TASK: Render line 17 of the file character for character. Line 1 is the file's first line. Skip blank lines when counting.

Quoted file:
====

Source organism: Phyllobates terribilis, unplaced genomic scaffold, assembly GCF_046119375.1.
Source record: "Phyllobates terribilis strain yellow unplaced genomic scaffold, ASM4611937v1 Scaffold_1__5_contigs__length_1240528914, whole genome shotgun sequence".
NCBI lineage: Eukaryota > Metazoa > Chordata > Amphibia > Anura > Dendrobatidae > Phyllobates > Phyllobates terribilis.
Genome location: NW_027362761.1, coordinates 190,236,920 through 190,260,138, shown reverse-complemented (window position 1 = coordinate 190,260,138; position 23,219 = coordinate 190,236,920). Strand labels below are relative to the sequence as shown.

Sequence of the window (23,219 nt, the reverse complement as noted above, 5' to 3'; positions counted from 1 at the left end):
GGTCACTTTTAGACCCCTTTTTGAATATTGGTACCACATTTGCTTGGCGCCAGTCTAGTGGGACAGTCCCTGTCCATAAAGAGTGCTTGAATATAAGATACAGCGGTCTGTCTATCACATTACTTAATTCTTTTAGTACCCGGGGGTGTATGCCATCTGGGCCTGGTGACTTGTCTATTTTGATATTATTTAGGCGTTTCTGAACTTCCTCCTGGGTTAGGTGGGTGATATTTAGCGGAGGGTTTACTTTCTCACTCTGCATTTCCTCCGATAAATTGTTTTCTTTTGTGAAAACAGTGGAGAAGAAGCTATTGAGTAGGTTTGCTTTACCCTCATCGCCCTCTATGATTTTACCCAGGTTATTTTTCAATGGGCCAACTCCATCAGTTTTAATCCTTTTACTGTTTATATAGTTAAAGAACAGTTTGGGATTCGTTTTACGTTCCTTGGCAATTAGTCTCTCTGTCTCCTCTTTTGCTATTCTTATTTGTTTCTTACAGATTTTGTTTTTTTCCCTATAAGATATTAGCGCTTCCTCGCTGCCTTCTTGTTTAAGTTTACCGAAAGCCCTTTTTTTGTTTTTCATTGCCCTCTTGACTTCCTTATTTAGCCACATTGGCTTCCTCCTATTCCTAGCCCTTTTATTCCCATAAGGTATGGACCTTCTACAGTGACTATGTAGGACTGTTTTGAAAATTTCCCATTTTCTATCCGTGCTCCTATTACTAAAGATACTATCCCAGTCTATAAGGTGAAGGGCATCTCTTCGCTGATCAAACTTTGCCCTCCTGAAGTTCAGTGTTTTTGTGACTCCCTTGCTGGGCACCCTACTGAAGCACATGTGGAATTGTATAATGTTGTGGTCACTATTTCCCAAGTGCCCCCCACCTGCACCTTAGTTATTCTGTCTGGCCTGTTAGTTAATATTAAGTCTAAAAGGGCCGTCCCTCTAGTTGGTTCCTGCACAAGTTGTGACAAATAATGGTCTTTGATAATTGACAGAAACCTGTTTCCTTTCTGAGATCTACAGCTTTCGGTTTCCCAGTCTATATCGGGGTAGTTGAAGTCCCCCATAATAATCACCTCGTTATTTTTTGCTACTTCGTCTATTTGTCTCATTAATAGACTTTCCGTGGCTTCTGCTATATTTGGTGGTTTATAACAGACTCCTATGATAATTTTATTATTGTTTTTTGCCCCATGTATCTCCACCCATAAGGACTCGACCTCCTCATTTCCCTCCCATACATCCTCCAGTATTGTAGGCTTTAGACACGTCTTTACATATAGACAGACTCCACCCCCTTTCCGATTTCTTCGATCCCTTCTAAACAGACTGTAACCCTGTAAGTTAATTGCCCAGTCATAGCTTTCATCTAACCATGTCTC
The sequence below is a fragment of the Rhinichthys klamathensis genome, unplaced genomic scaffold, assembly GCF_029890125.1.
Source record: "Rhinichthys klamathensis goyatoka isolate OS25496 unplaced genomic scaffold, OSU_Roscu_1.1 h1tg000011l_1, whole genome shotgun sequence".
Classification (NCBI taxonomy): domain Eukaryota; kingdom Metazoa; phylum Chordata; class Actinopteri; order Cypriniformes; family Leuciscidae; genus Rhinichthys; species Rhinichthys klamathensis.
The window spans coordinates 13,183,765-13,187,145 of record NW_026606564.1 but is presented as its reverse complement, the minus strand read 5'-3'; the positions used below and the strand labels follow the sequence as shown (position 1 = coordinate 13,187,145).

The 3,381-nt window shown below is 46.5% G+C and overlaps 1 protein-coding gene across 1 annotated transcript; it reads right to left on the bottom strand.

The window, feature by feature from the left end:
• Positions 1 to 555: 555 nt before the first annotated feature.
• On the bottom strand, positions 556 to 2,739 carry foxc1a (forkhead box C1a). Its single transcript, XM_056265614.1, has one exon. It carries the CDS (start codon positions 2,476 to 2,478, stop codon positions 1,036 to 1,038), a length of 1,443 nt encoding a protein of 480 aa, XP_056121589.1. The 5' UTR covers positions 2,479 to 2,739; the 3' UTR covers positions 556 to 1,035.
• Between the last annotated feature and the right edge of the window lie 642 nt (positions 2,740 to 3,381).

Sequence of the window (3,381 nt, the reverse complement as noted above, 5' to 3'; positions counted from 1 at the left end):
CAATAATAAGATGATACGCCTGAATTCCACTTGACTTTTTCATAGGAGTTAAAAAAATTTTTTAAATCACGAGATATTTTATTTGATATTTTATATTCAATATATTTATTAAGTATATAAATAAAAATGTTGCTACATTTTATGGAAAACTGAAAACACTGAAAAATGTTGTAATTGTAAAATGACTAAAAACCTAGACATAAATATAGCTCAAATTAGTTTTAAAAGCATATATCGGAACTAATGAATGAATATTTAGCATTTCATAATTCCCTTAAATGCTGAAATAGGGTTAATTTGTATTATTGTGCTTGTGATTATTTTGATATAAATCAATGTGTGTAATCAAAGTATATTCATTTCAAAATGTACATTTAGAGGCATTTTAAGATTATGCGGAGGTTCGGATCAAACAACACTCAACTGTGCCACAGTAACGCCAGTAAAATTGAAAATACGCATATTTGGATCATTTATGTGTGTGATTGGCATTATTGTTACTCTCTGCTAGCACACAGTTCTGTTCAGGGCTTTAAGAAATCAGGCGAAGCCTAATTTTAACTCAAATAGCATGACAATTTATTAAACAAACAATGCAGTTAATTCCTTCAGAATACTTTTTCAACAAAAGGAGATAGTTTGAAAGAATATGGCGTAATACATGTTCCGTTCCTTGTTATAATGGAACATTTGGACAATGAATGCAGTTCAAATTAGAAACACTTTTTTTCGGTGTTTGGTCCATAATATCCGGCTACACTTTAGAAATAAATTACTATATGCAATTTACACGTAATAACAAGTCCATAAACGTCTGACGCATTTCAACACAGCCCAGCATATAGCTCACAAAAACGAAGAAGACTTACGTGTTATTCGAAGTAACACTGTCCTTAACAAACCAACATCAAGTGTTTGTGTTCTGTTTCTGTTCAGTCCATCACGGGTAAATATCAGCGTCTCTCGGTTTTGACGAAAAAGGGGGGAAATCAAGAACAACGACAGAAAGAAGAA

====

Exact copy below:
CAATAATAAGATGATACGCCTGAATTCCACTTGACTTTTTCATAGGAGTTAAAAAAATTTTTTAAATCACGAGATATTTTATTTGATATTTTATATTCAATATATTTATTAAGTATATAAATAAAAATGTTGCTACATTTTATGGAAAACTGAAAACACTGAAAAATGTTGTAATTGTAAAATGACTAAAAACCTAGACATAAATATAGCTCAAATTAGTTTTAAAAGCATATATCGGAACTAATGAATGAATATTTAGCATTTCATAATTCCCTTAAATGCTGAAATAGGGTTAATTTGTATTATTGTGCTTGTGATTATTTTGATATAAATCAATGTGTGTAATCAAAGTATATTCATTTCAAAATGTACATTTAGAGGCATTTTAAGATTATGCGGAGGTTCGGATCAAACAACACTCAACTGTGCCACAGTAACGCCAGTAAAATTGAAAATACGCATATTTGGATCATTTATGTGTGTGATTGGCATTATTGTTACTCTCTGCTAGCACACAGTTCTGTTCAGGGCTTTAAGAAATCAGGCGAAGCCTAATTTTAACTCAAATAGCATGACAATTTATTAAACAAACAATGCAGTTAATTCCTTCAGAATACTTTTTCAACAAAAGGAGATAGTTTGAAAGAATATGGCGTAATACATGTTCCGTTCCTTGTTATAATGGAACATTTGGACAATGAATGCAGTTCAAATTAGAAACACTTTTTTTCGGTGTTTGGTCCATAATATCCGGCTACACTTTAGAAATAAATTACTATATGCAATTTACACGTAATAACAAGTCCATAAACGTCTGACGCATTTCAACACAGCCCAGCATATAGCTCACAAAAACGAAGAAGACTTACGTGTTATTCGAAGTAACACTGTCCTTAACAAACCAACATCAAGTGTTTGTGTTCTGTTTCTGTTCAGTCCATCACGGGTAAATATCAGCGTCTCTCGGTTTTGACGAAAAAGGGGGGAAATCAAGAACAACGACAGAAAGAAGAA